The plaintiff, an owner of a shopping center, alleged the debtor, a real estate developer, participated in intentional acts of conspiracy and antitrust violations to deprive it of its property or to cause great damage to its property, resulting in a nondischargeable obligation under sec. 523(a)(6). The debtor contended the plaintiff's per se analysis of the parties' business arrangement should be rejected in favor of a "rule of reason" analysis of antitrust violations and an analysis of competition enhancing factors. Based on the debtor's own statements, the court deemed his actions against the plaintiff were willful and showed clear malice. The court was also satisfied that the debtor's deliberate side deal with the plaintiff's anchor tenant to leave the space but retain the lease, and the resulting reduction of value of the satellite space, constituted price fixing and a per se violation of antitrust laws; therefore, the debtor's liability to the plaintiff was excepted from discharge.
Plaintiffs brought an adversary proceeding against the chapter 7 debtor to except from discharge under sec. 523(a)(2)(B) an unsecured obligation arising from the sale of the plaintiffs' real estate to the debtor's LLC. The court determined that (1) a written financial statement from the debtor was provided to the plaintiffs and was used to procure financing for the LLC from the plaintiffs, (2) the financial statement painted a substantially untruthful picture of the debtor's financial condition, (3) the plaintiffs' reliance on the financial statement was reasonable, (4) the debtor caused the financial statement to be made, and (5) the financial disclosure was provided with the intent to deceive. The debtor's liability to the plaintiffs was excepted from discharge.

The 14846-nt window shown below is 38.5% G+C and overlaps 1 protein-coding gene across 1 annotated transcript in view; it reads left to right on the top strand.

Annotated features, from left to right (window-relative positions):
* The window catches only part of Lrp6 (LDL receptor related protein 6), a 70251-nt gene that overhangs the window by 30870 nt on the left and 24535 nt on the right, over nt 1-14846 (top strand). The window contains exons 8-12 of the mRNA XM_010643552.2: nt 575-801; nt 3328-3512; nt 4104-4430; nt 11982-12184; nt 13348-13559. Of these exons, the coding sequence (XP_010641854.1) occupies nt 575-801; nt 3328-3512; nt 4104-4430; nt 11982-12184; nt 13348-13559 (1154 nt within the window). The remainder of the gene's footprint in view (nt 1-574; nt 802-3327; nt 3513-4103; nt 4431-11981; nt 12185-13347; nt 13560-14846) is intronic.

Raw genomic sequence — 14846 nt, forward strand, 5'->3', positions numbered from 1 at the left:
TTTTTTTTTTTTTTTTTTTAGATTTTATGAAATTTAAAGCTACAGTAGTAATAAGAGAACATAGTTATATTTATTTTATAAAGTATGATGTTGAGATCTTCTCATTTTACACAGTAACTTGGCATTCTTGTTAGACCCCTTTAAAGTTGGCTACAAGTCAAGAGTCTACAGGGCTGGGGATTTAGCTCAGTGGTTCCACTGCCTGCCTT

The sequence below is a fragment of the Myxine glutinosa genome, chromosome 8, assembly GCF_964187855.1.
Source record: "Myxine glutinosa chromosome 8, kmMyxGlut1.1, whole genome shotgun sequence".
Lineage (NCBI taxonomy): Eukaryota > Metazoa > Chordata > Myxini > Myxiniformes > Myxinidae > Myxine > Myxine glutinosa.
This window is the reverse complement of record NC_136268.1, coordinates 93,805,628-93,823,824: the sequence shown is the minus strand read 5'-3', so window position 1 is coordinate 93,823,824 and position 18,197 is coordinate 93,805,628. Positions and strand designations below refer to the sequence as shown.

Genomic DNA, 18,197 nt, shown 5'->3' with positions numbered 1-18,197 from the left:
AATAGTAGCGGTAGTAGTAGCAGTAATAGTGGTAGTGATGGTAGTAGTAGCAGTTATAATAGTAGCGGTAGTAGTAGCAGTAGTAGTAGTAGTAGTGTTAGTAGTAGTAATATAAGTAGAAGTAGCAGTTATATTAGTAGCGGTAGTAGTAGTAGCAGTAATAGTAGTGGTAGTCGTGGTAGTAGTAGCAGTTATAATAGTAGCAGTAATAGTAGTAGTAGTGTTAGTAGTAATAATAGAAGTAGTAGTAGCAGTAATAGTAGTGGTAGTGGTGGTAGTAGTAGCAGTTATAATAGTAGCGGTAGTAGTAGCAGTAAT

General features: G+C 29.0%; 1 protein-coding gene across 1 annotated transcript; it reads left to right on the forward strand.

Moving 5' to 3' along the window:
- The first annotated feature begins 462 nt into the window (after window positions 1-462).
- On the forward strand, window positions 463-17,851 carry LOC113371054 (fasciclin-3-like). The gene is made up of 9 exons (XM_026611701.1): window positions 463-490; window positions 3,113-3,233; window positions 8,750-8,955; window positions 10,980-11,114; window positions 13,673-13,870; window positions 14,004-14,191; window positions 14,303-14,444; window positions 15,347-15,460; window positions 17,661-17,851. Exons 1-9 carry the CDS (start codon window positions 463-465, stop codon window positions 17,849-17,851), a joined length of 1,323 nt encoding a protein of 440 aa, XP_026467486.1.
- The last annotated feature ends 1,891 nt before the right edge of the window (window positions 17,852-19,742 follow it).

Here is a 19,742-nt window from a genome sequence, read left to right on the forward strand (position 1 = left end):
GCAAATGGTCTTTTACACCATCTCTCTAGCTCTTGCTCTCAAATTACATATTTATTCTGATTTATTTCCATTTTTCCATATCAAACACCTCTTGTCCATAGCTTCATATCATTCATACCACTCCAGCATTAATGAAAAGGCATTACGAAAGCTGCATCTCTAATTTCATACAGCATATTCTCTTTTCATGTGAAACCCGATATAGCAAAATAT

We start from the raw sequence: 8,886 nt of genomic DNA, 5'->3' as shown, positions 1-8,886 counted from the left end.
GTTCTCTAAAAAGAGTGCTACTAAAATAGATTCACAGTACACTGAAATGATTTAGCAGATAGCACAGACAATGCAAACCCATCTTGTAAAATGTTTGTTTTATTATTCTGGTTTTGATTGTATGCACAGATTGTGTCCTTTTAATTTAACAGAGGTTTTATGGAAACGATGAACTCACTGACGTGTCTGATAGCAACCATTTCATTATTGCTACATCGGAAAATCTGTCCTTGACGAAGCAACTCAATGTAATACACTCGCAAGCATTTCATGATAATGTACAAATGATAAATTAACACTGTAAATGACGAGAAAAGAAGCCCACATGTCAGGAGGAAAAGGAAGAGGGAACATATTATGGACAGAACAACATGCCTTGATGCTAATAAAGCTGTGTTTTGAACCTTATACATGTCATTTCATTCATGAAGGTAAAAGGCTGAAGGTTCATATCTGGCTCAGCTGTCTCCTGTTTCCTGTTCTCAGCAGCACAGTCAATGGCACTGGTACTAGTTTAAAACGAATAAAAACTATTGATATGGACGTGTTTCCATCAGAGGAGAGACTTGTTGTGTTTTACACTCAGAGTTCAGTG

Plaintiffs, homeowners, alleged the chapter 7 debtors, doing business as a construction company, used monies paid to the latter for purposes other than paying the material supplier, in violation of the theft by contractor statute, sec. 799.02(5), Wis. Stats., resulting in a nondischargeable obligation under section 523(a)(4). The court found that because there was no contract between the plaintiffs and the material supplier, the plaintiffs had no right to sue on the material supplier's behalf. Although the plaintiffs may have had a claim for defective product against the debtors, such a claim was dischargeable. The adversary proceeding was dismissed.